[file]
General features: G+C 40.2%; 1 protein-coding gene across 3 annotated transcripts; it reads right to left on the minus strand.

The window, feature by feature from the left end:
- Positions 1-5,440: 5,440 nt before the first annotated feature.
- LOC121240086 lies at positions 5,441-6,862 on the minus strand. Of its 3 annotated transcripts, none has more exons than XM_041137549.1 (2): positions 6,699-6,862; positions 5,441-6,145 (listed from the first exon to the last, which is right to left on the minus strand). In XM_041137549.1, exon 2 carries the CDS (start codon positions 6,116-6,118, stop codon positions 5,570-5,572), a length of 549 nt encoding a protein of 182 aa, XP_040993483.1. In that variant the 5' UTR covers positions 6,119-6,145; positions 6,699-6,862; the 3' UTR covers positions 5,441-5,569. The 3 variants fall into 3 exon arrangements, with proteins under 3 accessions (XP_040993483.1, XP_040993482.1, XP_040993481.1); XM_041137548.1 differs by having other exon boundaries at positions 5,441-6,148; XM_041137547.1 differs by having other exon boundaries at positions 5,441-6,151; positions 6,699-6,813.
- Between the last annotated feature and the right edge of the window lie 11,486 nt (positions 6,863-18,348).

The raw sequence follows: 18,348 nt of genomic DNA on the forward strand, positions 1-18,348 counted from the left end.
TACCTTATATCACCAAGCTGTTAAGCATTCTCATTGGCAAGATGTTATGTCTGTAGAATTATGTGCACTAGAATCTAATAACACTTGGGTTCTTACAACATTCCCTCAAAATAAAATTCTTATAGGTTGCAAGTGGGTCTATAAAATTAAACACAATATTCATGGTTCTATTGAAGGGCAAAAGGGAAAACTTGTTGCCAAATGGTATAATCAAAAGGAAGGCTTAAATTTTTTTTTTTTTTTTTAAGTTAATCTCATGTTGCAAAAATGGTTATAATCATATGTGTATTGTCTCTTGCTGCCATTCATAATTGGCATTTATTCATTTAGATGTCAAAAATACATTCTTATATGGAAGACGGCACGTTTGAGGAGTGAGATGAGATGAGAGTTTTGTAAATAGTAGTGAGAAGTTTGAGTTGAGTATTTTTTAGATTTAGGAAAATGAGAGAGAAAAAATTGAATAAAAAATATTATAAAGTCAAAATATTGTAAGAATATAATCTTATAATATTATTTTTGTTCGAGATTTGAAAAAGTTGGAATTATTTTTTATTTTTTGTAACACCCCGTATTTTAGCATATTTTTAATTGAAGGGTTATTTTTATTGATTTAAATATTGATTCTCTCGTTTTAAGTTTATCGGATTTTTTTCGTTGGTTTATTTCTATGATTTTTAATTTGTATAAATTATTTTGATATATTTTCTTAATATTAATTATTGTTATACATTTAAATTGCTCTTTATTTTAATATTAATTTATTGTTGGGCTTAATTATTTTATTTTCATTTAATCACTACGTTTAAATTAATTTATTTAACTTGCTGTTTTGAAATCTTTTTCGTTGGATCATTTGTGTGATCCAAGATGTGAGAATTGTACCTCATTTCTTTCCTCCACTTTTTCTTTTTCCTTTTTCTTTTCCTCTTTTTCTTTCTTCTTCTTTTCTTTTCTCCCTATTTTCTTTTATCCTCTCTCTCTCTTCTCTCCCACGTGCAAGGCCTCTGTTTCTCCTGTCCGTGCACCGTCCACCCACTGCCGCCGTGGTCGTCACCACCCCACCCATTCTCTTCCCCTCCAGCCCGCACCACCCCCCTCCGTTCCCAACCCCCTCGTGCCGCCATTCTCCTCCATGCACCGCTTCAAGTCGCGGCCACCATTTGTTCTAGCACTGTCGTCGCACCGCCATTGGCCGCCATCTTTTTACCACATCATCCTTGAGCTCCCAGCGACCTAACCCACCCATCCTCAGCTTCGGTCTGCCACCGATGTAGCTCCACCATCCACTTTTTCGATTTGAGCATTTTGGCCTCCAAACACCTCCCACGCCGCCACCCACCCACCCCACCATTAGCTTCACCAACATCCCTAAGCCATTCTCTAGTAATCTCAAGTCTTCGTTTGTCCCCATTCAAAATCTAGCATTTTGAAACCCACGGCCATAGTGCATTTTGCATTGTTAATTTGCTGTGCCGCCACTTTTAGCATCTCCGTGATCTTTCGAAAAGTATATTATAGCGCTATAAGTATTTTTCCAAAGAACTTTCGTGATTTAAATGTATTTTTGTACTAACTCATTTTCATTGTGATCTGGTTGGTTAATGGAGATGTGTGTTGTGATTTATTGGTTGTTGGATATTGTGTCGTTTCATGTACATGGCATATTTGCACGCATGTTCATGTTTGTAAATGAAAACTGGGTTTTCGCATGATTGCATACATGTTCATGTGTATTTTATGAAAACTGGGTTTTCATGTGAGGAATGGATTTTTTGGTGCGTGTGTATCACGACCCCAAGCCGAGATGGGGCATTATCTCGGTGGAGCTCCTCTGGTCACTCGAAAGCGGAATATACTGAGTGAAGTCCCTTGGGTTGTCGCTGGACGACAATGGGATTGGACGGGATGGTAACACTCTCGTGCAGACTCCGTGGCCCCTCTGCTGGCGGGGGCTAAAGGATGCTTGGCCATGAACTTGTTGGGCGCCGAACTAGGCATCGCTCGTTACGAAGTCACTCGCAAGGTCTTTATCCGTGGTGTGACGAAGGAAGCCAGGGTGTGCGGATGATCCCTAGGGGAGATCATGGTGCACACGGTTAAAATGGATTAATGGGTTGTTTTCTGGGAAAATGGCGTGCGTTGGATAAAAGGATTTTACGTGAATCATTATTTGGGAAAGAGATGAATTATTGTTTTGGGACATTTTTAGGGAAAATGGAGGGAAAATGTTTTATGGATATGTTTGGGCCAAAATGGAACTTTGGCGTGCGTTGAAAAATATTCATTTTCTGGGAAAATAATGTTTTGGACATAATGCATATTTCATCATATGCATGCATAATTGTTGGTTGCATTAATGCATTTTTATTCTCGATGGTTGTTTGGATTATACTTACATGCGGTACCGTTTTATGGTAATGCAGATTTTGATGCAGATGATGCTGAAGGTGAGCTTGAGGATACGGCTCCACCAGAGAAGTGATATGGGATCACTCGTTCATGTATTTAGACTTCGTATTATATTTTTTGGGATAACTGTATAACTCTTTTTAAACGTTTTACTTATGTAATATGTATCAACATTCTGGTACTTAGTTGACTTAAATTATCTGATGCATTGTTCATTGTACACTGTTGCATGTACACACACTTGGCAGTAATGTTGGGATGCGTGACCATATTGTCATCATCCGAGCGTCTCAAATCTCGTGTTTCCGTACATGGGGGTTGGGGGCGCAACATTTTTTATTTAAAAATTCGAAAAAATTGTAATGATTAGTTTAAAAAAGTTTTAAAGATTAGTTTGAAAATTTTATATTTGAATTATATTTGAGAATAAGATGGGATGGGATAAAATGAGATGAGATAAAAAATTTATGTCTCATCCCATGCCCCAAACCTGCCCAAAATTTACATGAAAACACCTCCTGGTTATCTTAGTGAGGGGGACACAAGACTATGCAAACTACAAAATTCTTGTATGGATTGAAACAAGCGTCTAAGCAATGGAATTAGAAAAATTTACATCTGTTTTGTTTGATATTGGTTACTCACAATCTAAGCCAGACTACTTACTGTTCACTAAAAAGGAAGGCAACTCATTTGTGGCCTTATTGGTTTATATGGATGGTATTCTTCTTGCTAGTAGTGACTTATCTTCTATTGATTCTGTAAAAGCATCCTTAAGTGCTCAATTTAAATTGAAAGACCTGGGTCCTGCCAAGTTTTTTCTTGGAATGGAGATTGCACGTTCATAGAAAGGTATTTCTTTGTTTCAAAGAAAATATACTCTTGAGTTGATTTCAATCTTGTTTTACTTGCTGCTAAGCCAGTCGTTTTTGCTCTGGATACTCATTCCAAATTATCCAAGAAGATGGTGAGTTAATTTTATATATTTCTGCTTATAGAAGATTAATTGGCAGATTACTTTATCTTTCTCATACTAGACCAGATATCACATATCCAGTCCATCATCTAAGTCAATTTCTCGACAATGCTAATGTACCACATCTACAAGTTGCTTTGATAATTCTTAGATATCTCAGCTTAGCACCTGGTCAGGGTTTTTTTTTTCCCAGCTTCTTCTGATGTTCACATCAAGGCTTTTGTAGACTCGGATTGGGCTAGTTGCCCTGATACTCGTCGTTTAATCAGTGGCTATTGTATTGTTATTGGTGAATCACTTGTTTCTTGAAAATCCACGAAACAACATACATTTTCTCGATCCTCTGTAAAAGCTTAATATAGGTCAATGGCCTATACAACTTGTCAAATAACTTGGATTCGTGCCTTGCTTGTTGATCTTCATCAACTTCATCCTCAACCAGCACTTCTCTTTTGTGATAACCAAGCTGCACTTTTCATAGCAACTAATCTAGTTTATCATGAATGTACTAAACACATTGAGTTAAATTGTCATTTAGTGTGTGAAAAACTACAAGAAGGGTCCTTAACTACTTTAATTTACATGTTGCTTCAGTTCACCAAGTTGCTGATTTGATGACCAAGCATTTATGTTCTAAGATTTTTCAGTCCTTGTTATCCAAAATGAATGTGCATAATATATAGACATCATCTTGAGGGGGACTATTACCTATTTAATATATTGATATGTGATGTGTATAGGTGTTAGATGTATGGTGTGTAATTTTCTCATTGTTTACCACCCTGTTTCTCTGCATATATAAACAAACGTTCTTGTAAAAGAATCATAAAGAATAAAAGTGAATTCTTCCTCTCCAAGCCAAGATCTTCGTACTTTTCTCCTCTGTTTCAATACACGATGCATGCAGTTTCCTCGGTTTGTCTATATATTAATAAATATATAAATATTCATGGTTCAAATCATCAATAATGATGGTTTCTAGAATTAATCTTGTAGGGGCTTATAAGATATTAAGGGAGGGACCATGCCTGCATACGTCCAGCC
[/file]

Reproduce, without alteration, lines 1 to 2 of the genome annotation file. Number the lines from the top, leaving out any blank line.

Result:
General features: G+C 40.2%; 1 protein-coding gene across 3 annotated transcripts; it reads right to left on the minus strand.

The window, feature by feature from the left end: